Identity Tapestry, fourth iteration at OCCCA
I was very pleased to see this iteration in action. It’s so interesting to see how different people from different parts of the country in different venues approach the piece. If you have not seen Identity Tapestry in action, see the previous iteration here. It is hard to picture without the video.
Other times I’ve really zoomed in when the piece is in action, overhearing comments and carefully watching statements shift. This time I paid attention to the general motion of the piece and waited to hear from people directly when they realized I was the artist. Because the space was more confined I didn’t want to add to the sensation by hovering over people’s shoulders watching them too closely.
The space definitely had an effect. This was the first time that the first people to read the instructions didn’t immediately grab some yarn and start. My guess is that the way it was placed in the room made it just a little more intimidating. It was near the gallery’s desk with the front window to the right, the front desk to the left and people behind you if you faced the piece. I imagine it gave a blind-alley feeling with people over one’s shoulder.
Still, I saw many of the people who walked away come back when other people started to participate. At some point at the end of the first hour a critical mass gathered… and then it was mobbed as usual for the rest of the night. There is anonymity in crowds. I have started using certain statements to measure how comfortable people are as they do the piece. I know what percentage of the population those statements are true for on average. That doesn’t necessarily mean that it makes them part of a person’s identity, so they could be skipped even if they apply, but I can still get an idea of whether people are comfortable enough to say the most difficult things… or not. If I were given more control over the gallery space I would try to make it more comfortable.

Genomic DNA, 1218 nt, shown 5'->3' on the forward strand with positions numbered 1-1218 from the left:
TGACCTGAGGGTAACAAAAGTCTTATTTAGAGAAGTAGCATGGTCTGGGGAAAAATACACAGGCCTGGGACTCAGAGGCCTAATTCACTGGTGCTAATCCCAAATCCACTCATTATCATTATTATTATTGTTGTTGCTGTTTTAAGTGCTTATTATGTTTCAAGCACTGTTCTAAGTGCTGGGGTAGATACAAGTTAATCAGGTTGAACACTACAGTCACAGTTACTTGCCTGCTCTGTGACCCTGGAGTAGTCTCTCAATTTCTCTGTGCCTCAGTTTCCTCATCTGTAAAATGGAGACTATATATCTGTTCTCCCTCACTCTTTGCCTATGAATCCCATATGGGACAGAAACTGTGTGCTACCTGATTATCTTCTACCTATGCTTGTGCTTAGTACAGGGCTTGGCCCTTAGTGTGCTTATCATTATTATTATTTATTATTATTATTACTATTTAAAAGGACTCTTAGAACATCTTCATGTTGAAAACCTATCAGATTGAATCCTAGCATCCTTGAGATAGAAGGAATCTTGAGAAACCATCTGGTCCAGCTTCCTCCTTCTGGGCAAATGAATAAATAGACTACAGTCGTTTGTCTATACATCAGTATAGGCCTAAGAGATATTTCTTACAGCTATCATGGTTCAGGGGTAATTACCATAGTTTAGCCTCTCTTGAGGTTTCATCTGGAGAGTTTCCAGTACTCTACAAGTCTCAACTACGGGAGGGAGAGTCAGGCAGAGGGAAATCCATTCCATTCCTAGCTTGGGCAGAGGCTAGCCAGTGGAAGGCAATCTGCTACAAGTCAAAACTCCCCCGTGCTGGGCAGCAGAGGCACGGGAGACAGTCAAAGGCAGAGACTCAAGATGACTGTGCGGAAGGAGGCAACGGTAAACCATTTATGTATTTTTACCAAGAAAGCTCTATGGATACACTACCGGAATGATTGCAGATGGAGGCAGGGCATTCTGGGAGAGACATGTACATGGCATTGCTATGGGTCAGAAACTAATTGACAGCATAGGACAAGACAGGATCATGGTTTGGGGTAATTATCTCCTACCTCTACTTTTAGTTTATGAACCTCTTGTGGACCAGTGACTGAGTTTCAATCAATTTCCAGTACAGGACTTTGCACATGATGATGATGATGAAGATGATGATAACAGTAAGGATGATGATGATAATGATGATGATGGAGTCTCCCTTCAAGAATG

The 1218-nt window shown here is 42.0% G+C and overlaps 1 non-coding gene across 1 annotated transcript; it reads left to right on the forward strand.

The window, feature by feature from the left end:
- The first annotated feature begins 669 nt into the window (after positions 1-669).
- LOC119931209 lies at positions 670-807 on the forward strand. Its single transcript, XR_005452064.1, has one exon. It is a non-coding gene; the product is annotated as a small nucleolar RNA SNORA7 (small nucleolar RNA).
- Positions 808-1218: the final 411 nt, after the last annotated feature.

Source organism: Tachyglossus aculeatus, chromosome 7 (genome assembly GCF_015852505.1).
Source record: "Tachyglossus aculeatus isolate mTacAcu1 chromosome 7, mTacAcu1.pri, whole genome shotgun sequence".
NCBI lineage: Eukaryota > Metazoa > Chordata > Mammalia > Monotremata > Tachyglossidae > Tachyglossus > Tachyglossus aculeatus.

Ideally comfortable or not, I was happy to see the way it effected people once again. I even had a few come and hug me. One woman in her fifties said that looking at her life, she felt she “had arrived”- a marked contrast to a woman of similar age in Brooklyn who told me she ‘realized that she didn’t really like herself’. That the piece functions so well as a mirror is wonderful to me. I did intend that self reflection, but I also intended people to be able to visually see there connections to other people. I had people come away saying they felt less alone, knowing that other people shared certain things with them. It is so gratifying to hear that sort of response.
Aside from the effect and interaction, I LOVED the basket. It completes the cycle. Cycles of life, death and rebirth are all through my work if you know to look for them. It was nice to have that more explicit in this piece. The stones were always memorials, and the tied ends of the threads always roots, but having the nest/womb/egg basket really sealed that. It was perfect.
…and now when the show is over this piece can actually come off the wall and belong to someone. It comes off just like a large panel painting. It’s the first. My hope for this piece is that each iteration gets preserved in a glass/plexiglass box like a reliquary or natural history museum display. It is one moment in time, one group of people, one place. No other will be the same. Captured in that moment.